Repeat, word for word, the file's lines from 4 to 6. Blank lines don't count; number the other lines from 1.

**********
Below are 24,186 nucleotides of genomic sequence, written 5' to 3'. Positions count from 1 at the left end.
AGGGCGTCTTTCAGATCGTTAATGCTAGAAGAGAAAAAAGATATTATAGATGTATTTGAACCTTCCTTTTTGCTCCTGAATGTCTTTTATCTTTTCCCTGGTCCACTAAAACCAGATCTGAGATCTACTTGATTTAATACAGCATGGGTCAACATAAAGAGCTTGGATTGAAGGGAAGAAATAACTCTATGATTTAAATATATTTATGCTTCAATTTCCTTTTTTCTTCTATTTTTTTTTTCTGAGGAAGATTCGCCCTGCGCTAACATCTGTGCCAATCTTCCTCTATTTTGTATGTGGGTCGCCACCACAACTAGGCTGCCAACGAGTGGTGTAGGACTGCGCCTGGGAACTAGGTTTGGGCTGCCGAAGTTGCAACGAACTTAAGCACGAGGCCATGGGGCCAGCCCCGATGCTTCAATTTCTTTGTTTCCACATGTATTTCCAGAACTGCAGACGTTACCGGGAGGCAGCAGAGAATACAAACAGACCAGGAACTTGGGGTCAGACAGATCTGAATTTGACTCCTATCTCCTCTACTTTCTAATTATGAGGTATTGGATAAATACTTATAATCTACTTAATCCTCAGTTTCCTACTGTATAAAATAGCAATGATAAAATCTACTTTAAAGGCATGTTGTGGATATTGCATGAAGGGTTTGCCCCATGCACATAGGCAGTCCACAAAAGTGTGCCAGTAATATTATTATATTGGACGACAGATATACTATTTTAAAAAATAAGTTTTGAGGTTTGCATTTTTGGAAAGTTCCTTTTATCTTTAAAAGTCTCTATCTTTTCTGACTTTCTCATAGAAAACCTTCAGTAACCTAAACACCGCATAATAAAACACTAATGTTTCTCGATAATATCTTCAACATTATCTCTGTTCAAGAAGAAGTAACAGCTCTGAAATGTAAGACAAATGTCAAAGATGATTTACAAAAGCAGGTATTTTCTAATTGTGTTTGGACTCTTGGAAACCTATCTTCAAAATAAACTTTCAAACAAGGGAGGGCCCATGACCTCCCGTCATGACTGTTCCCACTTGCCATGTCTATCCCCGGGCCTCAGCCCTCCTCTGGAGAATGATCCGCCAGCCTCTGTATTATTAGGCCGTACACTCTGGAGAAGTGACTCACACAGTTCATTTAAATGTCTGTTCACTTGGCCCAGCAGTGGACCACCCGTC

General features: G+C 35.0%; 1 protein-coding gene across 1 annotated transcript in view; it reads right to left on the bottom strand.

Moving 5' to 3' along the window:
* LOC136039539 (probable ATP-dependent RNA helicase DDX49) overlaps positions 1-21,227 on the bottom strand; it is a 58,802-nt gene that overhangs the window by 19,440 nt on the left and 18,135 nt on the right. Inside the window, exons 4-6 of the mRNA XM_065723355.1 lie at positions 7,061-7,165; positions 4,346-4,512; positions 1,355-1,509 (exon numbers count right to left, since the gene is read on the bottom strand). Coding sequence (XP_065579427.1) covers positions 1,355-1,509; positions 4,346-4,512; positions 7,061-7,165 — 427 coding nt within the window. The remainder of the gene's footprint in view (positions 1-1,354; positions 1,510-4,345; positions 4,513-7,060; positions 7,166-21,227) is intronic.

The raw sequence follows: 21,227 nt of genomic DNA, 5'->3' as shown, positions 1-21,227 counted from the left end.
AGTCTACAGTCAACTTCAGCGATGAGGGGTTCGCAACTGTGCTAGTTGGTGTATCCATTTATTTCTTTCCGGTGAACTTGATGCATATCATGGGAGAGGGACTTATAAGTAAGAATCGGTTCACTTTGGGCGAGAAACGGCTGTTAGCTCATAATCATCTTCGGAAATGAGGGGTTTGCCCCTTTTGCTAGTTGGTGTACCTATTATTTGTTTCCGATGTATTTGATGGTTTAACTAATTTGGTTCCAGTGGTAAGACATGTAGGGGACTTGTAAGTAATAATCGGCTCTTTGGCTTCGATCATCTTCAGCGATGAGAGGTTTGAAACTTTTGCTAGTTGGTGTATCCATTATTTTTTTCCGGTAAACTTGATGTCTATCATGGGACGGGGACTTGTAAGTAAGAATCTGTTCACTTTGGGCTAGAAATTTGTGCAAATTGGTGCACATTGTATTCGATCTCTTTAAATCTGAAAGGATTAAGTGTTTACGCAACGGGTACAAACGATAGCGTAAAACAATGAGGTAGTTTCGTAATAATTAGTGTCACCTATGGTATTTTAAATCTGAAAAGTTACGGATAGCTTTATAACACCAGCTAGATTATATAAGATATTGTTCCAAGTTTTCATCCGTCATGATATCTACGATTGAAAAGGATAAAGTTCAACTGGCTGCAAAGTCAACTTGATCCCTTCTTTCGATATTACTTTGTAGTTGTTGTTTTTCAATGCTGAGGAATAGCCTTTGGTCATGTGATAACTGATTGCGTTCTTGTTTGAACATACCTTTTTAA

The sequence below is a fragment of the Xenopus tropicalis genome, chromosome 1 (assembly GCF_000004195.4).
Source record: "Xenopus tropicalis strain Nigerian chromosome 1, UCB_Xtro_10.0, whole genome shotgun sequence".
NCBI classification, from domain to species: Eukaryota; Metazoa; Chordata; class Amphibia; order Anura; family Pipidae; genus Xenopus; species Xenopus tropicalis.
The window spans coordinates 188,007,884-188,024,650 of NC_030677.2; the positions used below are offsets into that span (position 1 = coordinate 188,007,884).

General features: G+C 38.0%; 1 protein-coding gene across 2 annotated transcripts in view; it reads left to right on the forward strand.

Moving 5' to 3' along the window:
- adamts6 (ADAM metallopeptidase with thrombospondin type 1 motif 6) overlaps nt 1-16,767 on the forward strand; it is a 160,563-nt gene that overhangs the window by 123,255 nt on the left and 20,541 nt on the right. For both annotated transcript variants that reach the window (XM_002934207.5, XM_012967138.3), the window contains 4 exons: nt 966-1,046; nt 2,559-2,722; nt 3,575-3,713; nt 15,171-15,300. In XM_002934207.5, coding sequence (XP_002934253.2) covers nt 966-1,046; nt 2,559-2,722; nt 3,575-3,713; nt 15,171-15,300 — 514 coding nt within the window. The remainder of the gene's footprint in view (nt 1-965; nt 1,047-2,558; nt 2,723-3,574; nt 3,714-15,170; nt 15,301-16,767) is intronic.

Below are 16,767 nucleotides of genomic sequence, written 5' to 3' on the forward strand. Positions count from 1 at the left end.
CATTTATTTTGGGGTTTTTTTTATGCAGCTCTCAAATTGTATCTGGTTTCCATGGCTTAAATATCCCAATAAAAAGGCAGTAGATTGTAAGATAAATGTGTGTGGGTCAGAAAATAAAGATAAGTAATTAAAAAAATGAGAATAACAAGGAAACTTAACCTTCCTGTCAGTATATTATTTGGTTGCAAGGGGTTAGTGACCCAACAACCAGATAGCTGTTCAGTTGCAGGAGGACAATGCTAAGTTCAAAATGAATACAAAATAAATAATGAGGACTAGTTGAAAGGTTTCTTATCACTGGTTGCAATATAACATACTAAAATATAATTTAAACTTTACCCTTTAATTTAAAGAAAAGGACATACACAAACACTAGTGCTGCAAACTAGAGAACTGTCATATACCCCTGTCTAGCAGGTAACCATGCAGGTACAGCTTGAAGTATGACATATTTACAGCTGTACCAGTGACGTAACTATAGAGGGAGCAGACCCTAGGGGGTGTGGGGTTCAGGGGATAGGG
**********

Moving 5' to 3' along the window:
* LOC136039539 (probable ATP-dependent RNA helicase DDX49) overlaps positions 1-21,227 on the bottom strand; it is a 58,802-nt gene that overhangs the window by 19,440 nt on the left and 18,135 nt on the right. Inside the window, exons 4-6 of the mRNA XM_065723355.1 lie at positions 7,061-7,165; positions 4,346-4,512; positions 1,355-1,509 (exon numbers count right to left, since the gene is read on the bottom strand). Coding sequence (XP_065579427.1) covers positions 1,355-1,509; positions 4,346-4,512; positions 7,061-7,165 — 427 coding nt within the window. The remainder of the gene's footprint in view (positions 1-1,354; positions 1,510-4,345; positions 4,513-7,060; positions 7,166-21,227) is intronic.

The raw sequence follows: 21,227 nt of genomic DNA, 5'->3' as shown, positions 1-21,227 counted from the left end.